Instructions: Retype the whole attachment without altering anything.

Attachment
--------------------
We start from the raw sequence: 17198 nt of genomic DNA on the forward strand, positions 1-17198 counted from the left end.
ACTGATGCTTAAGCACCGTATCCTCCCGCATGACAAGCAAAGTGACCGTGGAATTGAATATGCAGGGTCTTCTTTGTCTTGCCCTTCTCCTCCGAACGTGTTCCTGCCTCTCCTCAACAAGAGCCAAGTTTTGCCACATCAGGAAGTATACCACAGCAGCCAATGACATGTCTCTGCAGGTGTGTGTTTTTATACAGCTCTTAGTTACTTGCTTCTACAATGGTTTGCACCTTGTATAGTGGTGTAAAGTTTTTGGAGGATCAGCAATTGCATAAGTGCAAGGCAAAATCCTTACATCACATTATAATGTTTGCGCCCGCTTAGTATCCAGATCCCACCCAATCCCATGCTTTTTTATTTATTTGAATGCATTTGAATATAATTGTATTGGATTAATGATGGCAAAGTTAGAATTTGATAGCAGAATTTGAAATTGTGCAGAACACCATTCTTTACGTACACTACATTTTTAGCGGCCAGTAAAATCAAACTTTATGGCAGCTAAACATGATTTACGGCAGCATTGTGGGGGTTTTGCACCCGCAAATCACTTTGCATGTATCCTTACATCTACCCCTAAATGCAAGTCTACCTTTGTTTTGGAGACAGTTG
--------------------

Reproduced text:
We start from the raw sequence: 17198 nt of genomic DNA on the forward strand, positions 1-17198 counted from the left end.
ACTGATGCTTAAGCACCGTATCCTCCCGCATGACAAGCAAAGTGACCGTGGAATTGAATATGCAGGGTCTTCTTTGTCTTGCCCTTCTCCTCCGAACGTGTTCCTGCCTCTCCTCAACAAGAGCCAAGTTTTGCCACATCAGGAAGTATACCACAGCAGCCAATGACATGTCTCTGCAGGTGTGTGTTTTTATACAGCTCTTAGTTACTTGCTTCTACAATGGTTTGCACCTTGTATAGTGGTGTAAAGTTTTTGGAGGATCAGCAATTGCATAAGTGCAAGGCAAAATCCTTACATCACATTATAATGTTTGCGCCCGCTTAGTATCCAGATCCCACCCAATCCCATGCTTTTTTATTTATTTGAATGCATTTGAATATAATTGTATTGGATTAATGATGGCAAAGTTAGAATTTGATAGCAGAATTTGAAATTGTGCAGAACACCATTCTTTACGTACACTACATTTTTAGCGGCCAGTAAAATCAAACTTTATGGCAGCTAAACATGATTTACGGCAGCATTGTGGGGGTTTTGCACCCGCAAATCACTTTGCATGTATCCTTACATCTACCCCTAAATGCAAGTCTACCTTTGTTTTGGAGACAGTTG